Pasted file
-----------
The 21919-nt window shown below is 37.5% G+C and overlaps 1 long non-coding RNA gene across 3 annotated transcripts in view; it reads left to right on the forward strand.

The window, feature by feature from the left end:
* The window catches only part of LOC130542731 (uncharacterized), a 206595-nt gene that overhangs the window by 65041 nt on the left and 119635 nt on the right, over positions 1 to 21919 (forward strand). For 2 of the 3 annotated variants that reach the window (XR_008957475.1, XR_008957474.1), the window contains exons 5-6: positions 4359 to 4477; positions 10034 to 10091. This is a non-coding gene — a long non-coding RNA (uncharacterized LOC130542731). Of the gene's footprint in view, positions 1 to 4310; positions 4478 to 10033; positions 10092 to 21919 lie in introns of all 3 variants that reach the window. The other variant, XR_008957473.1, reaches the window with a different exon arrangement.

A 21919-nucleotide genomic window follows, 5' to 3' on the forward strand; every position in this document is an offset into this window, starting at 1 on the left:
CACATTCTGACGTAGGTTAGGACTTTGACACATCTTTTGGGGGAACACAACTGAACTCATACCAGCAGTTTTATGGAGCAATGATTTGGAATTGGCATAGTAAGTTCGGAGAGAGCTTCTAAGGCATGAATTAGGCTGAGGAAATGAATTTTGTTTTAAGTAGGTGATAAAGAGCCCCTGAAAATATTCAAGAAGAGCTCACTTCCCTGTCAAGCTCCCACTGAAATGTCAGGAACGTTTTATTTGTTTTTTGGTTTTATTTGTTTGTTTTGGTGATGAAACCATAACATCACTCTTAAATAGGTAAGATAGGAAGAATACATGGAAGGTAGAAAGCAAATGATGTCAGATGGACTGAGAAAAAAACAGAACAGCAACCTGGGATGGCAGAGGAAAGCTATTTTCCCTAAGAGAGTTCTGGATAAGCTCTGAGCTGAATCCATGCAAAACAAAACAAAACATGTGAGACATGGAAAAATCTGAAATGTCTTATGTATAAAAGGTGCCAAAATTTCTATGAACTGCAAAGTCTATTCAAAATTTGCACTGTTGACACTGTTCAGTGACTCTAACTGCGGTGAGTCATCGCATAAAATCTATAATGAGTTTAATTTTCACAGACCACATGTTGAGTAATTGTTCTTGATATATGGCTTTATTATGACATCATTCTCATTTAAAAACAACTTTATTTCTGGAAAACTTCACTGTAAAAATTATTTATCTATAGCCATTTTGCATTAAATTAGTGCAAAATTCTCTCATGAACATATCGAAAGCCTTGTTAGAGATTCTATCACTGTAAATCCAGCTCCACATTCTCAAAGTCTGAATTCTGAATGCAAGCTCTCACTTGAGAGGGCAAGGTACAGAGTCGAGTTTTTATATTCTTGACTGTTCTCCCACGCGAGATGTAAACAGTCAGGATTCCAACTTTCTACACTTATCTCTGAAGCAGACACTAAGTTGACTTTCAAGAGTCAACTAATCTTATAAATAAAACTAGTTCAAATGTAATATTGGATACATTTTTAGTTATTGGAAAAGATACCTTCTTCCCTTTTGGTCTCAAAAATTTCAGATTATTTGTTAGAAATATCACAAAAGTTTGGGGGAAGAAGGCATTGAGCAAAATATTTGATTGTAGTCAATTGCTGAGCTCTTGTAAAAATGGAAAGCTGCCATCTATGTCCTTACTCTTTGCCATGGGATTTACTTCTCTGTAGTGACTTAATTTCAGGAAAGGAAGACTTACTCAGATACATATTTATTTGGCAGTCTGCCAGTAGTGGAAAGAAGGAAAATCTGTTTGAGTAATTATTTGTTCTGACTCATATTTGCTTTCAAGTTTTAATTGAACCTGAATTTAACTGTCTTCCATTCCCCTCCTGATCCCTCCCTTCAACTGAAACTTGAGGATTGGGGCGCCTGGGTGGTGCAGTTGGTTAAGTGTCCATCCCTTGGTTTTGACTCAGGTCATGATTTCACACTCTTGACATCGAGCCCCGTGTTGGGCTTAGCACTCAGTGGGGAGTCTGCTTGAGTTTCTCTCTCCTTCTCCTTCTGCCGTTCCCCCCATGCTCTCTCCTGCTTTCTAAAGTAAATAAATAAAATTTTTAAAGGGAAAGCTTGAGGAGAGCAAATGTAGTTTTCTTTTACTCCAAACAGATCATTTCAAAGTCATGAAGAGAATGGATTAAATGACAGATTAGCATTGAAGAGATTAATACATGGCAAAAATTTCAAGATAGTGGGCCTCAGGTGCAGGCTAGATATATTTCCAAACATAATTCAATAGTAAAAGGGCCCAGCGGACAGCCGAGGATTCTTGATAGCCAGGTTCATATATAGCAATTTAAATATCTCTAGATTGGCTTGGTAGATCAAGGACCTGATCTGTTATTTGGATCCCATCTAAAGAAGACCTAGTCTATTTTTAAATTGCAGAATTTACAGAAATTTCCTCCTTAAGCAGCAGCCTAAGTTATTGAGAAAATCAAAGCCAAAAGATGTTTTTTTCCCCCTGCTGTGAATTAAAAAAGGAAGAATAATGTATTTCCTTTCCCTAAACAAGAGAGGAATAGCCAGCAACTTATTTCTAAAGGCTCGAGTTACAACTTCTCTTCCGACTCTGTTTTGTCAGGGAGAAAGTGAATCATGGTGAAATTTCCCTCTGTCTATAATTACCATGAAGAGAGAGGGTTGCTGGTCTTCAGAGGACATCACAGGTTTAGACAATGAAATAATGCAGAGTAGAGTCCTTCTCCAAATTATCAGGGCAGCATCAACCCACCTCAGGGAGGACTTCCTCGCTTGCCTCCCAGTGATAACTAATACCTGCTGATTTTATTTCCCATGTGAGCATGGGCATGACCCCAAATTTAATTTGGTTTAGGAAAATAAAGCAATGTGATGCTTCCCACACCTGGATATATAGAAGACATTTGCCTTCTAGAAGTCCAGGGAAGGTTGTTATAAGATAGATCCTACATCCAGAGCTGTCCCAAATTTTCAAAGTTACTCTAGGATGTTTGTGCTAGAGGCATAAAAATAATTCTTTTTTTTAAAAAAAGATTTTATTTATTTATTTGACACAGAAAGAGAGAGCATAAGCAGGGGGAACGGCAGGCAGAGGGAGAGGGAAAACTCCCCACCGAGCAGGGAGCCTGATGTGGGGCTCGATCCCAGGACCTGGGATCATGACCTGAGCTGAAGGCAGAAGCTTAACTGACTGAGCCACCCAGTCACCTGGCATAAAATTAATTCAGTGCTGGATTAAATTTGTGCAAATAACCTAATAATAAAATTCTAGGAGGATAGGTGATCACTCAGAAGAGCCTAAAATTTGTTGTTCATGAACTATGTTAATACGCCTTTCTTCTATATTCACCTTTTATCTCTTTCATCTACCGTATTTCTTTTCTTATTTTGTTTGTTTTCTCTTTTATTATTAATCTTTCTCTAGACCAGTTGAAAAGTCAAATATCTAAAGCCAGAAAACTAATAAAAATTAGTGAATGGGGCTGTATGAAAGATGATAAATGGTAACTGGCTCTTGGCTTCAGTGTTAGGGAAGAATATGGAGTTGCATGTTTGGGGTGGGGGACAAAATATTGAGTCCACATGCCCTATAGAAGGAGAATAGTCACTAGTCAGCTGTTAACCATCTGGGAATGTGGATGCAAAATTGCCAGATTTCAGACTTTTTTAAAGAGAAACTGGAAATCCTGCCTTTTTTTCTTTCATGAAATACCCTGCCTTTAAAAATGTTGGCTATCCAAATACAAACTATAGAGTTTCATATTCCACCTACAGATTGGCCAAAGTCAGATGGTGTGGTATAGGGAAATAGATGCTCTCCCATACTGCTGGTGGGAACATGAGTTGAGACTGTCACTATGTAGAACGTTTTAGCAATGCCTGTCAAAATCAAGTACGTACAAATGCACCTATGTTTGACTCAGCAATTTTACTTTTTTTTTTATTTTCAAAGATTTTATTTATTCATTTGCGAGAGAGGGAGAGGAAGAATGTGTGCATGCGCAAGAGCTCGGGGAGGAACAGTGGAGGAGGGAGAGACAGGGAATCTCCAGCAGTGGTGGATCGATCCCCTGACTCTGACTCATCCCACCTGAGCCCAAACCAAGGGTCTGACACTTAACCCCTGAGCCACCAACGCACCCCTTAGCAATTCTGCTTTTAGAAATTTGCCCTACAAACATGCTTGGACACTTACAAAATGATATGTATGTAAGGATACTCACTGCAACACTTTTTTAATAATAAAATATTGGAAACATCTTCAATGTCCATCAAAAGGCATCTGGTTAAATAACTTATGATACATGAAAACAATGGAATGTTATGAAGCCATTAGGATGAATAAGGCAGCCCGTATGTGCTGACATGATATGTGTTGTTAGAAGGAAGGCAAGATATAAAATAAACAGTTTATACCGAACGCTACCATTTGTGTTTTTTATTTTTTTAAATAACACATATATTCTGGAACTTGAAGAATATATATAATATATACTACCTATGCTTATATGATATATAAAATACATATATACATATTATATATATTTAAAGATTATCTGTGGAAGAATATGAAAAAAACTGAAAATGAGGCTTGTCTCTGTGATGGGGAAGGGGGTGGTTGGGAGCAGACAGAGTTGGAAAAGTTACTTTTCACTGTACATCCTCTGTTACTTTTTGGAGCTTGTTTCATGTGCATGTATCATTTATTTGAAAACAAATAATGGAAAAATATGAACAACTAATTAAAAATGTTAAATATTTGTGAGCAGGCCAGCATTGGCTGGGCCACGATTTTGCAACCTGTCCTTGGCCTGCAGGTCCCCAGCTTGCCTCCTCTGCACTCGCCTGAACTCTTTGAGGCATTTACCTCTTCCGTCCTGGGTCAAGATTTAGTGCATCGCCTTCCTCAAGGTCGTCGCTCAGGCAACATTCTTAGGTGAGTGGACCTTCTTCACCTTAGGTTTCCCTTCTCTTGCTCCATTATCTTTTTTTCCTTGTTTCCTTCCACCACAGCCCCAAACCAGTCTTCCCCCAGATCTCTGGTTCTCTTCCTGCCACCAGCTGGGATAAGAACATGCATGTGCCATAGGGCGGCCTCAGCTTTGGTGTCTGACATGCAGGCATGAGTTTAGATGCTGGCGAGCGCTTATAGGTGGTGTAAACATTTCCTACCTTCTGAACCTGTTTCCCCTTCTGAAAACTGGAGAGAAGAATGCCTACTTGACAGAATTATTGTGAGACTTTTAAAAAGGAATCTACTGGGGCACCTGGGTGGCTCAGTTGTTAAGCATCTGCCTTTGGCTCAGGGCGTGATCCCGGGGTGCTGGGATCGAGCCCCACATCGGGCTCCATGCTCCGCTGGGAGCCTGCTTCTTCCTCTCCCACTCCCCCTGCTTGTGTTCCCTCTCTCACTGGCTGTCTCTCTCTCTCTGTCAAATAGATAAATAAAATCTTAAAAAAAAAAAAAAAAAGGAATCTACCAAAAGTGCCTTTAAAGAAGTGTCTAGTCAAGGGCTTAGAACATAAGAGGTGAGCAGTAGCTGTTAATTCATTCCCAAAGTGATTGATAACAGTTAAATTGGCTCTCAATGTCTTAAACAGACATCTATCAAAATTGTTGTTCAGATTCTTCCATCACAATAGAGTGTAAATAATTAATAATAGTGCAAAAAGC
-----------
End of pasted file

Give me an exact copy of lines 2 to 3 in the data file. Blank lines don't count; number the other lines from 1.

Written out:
The window, feature by feature from the left end:
* The window catches only part of LOC130542731 (uncharacterized), a 206595-nt gene that overhangs the window by 65041 nt on the left and 119635 nt on the right, over positions 1 to 21919 (forward strand). For 2 of the 3 annotated variants that reach the window (XR_008957475.1, XR_008957474.1), the window contains exons 5-6: positions 4359 to 4477; positions 10034 to 10091. This is a non-coding gene — a long non-coding RNA (uncharacterized LOC130542731). Of the gene's footprint in view, positions 1 to 4310; positions 4478 to 10033; positions 10092 to 21919 lie in introns of all 3 variants that reach the window. The other variant, XR_008957473.1, reaches the window with a different exon arrangement.